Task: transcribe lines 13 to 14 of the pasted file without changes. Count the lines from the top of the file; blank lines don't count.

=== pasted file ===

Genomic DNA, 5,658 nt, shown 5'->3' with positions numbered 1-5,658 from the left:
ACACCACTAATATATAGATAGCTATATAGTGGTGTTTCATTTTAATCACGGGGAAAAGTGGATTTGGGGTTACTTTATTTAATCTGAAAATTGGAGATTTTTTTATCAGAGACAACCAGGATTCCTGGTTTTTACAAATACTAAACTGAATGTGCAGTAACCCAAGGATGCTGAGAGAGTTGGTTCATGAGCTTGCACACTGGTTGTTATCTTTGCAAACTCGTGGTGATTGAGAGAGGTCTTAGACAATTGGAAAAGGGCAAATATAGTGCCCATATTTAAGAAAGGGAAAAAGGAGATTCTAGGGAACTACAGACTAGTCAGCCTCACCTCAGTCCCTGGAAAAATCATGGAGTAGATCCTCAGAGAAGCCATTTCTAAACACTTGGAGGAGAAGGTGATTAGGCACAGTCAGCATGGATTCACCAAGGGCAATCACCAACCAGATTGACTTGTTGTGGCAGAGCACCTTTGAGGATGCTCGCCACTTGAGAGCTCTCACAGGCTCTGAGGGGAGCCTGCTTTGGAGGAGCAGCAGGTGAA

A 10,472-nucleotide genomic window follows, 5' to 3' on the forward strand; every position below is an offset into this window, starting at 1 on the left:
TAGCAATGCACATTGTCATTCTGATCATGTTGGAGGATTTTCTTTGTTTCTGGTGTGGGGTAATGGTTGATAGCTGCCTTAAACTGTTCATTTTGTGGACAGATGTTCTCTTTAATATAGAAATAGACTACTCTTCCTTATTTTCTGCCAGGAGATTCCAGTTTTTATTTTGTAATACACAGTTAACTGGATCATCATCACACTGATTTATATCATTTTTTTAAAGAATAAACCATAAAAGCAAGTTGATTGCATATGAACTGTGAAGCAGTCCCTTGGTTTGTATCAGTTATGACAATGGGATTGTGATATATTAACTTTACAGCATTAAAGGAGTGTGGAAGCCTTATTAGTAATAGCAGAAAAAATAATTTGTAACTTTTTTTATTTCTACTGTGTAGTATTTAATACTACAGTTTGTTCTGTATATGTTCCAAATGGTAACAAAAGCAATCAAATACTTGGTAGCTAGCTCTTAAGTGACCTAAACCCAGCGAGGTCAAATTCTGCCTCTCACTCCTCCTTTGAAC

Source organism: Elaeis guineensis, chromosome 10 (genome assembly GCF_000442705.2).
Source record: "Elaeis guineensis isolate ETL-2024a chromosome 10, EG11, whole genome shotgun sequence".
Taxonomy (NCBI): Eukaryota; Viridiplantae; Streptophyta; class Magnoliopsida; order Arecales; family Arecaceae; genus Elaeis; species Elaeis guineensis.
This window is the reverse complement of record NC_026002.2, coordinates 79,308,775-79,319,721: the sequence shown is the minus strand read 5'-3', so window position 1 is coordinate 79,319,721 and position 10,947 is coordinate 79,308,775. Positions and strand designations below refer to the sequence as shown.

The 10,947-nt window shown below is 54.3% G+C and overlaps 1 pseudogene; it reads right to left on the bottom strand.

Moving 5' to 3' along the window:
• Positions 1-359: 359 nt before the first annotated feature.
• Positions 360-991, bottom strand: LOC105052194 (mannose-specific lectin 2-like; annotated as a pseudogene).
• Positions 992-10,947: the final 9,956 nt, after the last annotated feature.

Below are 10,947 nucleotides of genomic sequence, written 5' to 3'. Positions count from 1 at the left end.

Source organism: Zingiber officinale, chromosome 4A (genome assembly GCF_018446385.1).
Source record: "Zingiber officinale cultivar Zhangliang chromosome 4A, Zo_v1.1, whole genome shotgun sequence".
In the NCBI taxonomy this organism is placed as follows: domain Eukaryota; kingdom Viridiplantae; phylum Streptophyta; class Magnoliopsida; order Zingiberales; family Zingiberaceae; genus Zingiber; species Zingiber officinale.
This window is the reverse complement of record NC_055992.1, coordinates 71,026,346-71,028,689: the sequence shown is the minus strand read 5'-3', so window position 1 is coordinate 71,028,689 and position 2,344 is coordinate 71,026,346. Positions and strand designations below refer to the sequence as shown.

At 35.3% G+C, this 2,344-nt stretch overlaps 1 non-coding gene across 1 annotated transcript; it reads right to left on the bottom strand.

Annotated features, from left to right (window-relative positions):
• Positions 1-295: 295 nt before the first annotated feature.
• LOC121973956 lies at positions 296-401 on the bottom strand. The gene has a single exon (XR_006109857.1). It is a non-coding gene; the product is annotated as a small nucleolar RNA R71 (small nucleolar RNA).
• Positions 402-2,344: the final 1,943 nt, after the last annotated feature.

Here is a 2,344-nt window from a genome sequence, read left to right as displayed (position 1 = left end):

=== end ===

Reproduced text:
• Positions 992-10,947: the final 9,956 nt, after the last annotated feature.

Below are 10,947 nucleotides of genomic sequence, written 5' to 3'. Positions count from 1 at the left end.